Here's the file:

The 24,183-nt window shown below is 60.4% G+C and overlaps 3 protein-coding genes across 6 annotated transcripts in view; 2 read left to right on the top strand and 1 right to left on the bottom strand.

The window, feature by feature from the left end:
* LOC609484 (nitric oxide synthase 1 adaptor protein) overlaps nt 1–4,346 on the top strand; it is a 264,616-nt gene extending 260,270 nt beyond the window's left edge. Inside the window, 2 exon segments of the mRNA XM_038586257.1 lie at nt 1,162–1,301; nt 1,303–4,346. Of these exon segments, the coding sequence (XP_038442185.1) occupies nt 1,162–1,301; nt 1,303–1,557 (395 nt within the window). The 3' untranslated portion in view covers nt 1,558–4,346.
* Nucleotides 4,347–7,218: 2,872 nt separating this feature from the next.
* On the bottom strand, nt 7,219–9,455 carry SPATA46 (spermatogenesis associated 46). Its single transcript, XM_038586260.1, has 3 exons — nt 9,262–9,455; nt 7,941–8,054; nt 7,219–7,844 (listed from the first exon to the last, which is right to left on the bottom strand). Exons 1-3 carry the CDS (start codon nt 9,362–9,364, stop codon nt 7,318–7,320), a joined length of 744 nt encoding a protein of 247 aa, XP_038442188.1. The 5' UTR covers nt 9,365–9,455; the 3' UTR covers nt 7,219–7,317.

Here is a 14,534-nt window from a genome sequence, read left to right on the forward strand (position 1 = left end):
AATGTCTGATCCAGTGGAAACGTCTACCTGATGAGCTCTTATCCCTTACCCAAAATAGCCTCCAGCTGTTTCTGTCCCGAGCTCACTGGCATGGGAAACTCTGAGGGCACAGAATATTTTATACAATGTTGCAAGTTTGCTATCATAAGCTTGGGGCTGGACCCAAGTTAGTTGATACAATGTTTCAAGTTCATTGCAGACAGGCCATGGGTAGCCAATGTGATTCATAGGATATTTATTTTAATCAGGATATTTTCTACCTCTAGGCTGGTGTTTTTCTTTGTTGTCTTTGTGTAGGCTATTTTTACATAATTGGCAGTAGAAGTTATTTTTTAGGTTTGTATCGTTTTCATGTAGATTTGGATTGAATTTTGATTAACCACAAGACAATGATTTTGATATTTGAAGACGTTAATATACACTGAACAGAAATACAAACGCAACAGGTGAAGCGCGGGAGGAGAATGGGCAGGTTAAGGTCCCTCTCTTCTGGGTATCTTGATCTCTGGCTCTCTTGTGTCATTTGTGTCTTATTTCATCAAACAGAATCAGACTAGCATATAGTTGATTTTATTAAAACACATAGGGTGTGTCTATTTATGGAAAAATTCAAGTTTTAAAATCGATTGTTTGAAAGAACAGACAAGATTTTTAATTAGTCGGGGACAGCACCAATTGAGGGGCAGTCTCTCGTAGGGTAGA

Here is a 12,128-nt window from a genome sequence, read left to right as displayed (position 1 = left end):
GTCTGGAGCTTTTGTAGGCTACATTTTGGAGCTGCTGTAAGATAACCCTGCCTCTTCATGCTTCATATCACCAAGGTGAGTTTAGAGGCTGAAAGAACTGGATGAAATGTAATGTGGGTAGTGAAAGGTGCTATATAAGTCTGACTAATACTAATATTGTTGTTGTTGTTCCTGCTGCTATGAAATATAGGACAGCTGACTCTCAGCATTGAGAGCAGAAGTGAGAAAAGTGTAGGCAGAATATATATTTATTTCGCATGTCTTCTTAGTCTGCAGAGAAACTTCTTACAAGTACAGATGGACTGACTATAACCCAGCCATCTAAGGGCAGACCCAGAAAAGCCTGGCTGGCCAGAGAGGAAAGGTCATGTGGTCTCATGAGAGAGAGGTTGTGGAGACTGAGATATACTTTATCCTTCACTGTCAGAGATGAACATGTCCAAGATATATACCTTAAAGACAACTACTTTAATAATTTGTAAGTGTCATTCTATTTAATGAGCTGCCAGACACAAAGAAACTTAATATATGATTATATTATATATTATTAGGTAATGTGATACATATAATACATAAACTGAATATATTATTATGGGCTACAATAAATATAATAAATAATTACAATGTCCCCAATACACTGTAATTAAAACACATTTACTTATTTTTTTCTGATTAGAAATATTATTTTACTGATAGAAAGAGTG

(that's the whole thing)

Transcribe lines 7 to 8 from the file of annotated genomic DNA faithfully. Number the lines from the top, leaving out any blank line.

AATGTCTGATCCAGTGGAAACGTCTACCTGATGAGCTCTTATCCCTTACCCAAAATAGCCTCCAGCTGTTTCTGTCCCGAGCTCACTGGCATGGGAAACTCTGAGGGCACAGAATATTTTATACAATGTTGCAAGTTTGCTATCATAAGCTTGGGGCTGGACCCAAGTTAGTTGATACAATGTTTCAAGTTCATTGCAGACAGGCCATGGGTAGCCAATGTGATTCATAGGATATTTATTTTAATCAGGATATTTTCTACCTCTAGGCTGGTGTTTTTCTTTGTTGTCTTTGTGTAGGCTATTTTTACATAATTGGCAGTAGAAGTTATTTTTTAGGTTTGTATCGTTTTCATGTAGATTTGGATTGAATTTTGATTAACCACAAGACAATGATTTTGATATTTGAAGACGTTAATATACACTGAACAGAAATACAAACGCAACAGGTGAAGCGCGGGAGGAGAATGGGCAGGTTAAGGTCCCTCTCTTCTGGGTATCTTGATCTCTGGCTCTCTTGTGTCATTTGTGTCTTATTTCATCAAACAGAATCAGACTAGCATATAGTTGATTTTATTAAAACACATAGGGTGTGTCTATTTATGGAAAAATTCAAGTTTTAAAATCGATTGTTTGAAAGAACAGACAAGATTTTTAATTAGTCGGGGACAGCACCAATTGAGGGGCAGTCTCTCGTAGGGTAGA

Here is a 12,128-nt window from a genome sequence, read left to right as displayed (position 1 = left end):